the dividend by 5 and then add shifted copies together. Shifting by
4 is particularly easy because of the SWAPF instruction.
The routine shown below does something like this:
unsigned char divide_by_3(unsigned char dividend)
{
unsigned int x;
if(255 == dividend)
return (0x55);
x = 5*dividend;
return( (x + (x>>4))>>4);
}
divide_by_3:
;Divide by 3
; 'dividend' is the input
; result is returned in W
MOVLW 1 ;255 is a special case
ADDWF dividend,F
SKPNC
RETLW 0x55
CLRF quo_L ;
RRF dividend,W ;(C=0)
MOVWF quo_H
RRF quo_L,F ;quo_H:L = dividend/2
RRF quo_H,W
RRF quo_L,F ;quo_H:L = dividend/4
ADDWF dividend,W ;
MOVWF quo_H
RRF quo_H,F
RRF quo_L,F ;quo_H:L = 5*dividend/8
; note quo_L LSN is zero
SWAPF quo_H,W ;divide quo_H by 16
ADDWF quo_L,F ;add upper nibble to quo_L. We
; really are only interested in the carry
ANDLW 0x0f ;Remove upper nibble (was lower nibble of
quo_H)
SKPNC ;
ADDLW 1 ;Add in carry from quo_L addition
ADDWF quo_H,F ;quo_H = dividend *0x55 / 0x80
RRF quo_H,W ;W = dividend * 0x55 / 0x100
The C hack is untested, the PIC one IS tested (and works if I did the
test correctly...). I bet though, it's possible to reduce the
execution time even more. Anyone care to waste a little time?
Andy Warren provided the following....
> -----------------------------------------------------------------
>
>Here's a BASIC program to do a more-or-less correct division; it
>uses the fact that x/3 = x/2 - x/4 + x/8 - x/16 + x/32 - x/64....:
>
> basic program snipped
>
You can do this twice as fast (8 bit precision) Using...
1/3 = 1/4 + 1/16 + 1/64 + 1/256...
Also no subtraction is required, Also it is interesting to note that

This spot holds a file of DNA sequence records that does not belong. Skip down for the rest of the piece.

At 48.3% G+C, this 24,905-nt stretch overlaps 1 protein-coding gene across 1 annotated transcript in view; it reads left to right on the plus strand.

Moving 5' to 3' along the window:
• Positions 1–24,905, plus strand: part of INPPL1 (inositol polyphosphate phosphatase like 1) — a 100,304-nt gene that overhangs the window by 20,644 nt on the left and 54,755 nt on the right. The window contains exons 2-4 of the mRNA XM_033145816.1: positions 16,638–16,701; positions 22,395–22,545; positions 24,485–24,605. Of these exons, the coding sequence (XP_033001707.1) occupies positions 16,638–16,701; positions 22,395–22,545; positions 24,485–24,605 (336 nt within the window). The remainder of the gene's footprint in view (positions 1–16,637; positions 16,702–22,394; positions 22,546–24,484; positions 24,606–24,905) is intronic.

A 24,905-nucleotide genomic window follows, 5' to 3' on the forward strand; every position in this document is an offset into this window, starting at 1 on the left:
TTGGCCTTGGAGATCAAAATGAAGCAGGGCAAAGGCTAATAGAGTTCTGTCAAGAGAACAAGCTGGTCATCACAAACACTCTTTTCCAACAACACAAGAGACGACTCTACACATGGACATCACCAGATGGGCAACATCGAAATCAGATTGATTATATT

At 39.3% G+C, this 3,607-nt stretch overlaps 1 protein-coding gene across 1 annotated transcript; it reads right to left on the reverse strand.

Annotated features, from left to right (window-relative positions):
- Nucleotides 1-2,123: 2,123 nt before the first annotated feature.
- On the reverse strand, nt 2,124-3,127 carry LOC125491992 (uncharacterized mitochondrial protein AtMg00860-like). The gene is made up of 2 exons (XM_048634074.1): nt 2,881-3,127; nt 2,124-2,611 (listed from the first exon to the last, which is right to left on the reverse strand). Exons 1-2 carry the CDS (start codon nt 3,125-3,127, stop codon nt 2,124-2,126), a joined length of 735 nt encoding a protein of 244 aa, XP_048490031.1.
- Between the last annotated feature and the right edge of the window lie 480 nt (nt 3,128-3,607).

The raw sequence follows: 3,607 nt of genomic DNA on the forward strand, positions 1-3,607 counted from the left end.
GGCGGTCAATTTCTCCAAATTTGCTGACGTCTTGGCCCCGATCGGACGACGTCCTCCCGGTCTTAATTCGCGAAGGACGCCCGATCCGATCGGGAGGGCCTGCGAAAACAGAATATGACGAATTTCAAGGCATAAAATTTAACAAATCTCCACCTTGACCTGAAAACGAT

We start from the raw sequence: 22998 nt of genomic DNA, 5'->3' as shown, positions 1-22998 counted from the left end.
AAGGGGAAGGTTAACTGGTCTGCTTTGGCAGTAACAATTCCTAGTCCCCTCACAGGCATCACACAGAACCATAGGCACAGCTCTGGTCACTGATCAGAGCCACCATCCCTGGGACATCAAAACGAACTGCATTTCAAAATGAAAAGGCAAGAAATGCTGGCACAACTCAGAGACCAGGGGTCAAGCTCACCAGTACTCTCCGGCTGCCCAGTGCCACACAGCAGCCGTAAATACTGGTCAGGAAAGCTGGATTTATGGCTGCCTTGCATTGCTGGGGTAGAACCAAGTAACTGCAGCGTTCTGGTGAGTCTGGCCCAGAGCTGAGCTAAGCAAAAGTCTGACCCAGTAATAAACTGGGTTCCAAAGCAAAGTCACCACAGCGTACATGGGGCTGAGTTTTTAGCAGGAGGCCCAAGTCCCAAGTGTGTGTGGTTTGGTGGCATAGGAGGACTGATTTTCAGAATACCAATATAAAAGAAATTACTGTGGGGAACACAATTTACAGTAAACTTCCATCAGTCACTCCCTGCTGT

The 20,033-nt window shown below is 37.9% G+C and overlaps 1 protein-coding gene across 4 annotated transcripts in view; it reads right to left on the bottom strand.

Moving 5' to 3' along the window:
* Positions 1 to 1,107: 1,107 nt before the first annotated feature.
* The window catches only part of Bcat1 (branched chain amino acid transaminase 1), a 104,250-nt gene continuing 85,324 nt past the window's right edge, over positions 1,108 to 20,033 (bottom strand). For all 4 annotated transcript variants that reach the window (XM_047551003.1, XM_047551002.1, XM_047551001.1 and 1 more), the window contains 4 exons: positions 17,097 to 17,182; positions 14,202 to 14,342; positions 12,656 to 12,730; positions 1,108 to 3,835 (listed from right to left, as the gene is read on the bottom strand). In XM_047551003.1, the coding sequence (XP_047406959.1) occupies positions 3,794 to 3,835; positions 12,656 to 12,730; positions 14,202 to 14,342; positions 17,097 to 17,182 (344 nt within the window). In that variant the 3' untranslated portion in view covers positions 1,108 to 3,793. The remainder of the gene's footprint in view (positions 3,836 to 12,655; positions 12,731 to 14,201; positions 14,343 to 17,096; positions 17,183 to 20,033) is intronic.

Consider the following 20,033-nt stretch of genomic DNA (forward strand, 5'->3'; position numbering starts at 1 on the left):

64+16+4+1 = 85, which is Brian Schousek's solution X*85/256.
> Andy Warren provided the following....
> > -----------------------------------------------------------------
> >
> >Here's a BASIC program to do a more-or-less correct division; it
> >uses the fact that x/3 = x/2 - x/4 + x/8 - x/16 + x/32 - x/64....:
> >
> > basic program snipped
> >
>
> You can do this twice as fast (8 bit precision) Using...
>
> 1/3 = 1/4 + 1/16 + 1/64 + 1/256...
Ray:
If you try that method, I think you'll find that the rounding errors
are too large to give acceptable results.
>Ray Gardiner <spamBeGonePICLISTKILLspamMITVMA.MIT.EDU> wrote:
>
>> Andy Warren provided the following....
>> > -----------------------------------------------------------------
>> >
>> >Here's a BASIC program to do a more-or-less correct division; it
>> >uses the fact that x/3 = x/2 - x/4 + x/8 - x/16 + x/32 - x/64....:
>> >
>> > basic program snipped
>> >
>>
>> You can do this twice as fast (8 bit precision) Using...
>>
>> 1/3 = 1/4 + 1/16 + 1/64 + 1/256...
>
>
>Ray:
>
>If you try that method, I think you'll find that the rounding errors
>are too large to give acceptable results.
>
>-Andy
>
Actually, the rounding errors are the same in both cases. I derived
the algorithm by simplifying yours, as follows.
> Yeah subtract your answer and then devide by two to get your answer
> >:)
Actually, Peter, you CAN do it that way... It looks something